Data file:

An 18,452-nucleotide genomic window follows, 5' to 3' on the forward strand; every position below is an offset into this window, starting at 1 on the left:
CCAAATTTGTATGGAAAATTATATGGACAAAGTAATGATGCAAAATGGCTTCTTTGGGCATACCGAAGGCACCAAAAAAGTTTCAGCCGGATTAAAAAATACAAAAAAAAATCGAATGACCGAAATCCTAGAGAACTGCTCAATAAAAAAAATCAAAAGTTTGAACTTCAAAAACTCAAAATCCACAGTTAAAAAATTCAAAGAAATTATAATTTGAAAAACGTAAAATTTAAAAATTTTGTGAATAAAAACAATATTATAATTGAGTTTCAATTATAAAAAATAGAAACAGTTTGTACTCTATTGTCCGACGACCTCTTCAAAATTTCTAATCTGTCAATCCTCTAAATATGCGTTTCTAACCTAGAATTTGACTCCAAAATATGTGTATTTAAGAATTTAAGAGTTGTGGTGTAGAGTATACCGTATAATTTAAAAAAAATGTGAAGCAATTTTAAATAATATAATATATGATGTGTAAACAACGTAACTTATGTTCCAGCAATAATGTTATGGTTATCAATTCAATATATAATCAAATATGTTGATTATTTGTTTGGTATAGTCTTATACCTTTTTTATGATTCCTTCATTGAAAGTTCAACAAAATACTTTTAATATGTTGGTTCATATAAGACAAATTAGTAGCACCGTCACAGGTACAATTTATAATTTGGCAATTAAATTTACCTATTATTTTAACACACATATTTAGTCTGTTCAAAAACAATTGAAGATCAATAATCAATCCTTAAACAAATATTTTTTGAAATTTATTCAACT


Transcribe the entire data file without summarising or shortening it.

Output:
An 18,452-nucleotide genomic window follows, 5' to 3' on the forward strand; every position below is an offset into this window, starting at 1 on the left:
CCAAATTTGTATGGAAAATTATATGGACAAAGTAATGATGCAAAATGGCTTCTTTGGGCATACCGAAGGCACCAAAAAAGTTTCAGCCGGATTAAAAAATACAAAAAAAAATCGAATGACCGAAATCCTAGAGAACTGCTCAATAAAAAAAATCAAAAGTTTGAACTTCAAAAACTCAAAATCCACAGTTAAAAAATTCAAAGAAATTATAATTTGAAAAACGTAAAATTTAAAAATTTTGTGAATAAAAACAATATTATAATTGAGTTTCAATTATAAAAAATAGAAACAGTTTGTACTCTATTGTCCGACGACCTCTTCAAAATTTCTAATCTGTCAATCCTCTAAATATGCGTTTCTAACCTAGAATTTGACTCCAAAATATGTGTATTTAAGAATTTAAGAGTTGTGGTGTAGAGTATACCGTATAATTTAAAAAAAATGTGAAGCAATTTTAAATAATATAATATATGATGTGTAAACAACGTAACTTATGTTCCAGCAATAATGTTATGGTTATCAATTCAATATATAATCAAATATGTTGATTATTTGTTTGGTATAGTCTTATACCTTTTTTATGATTCCTTCATTGAAAGTTCAACAAAATACTTTTAATATGTTGGTTCATATAAGACAAATTAGTAGCACCGTCACAGGTACAATTTATAATTTGGCAATTAAATTTACCTATTATTTTAACACACATATTTAGTCTGTTCAAAAACAATTGAAGATCAATAATCAATCCTTAAACAAATATTTTTTGAAATTTATTCAACT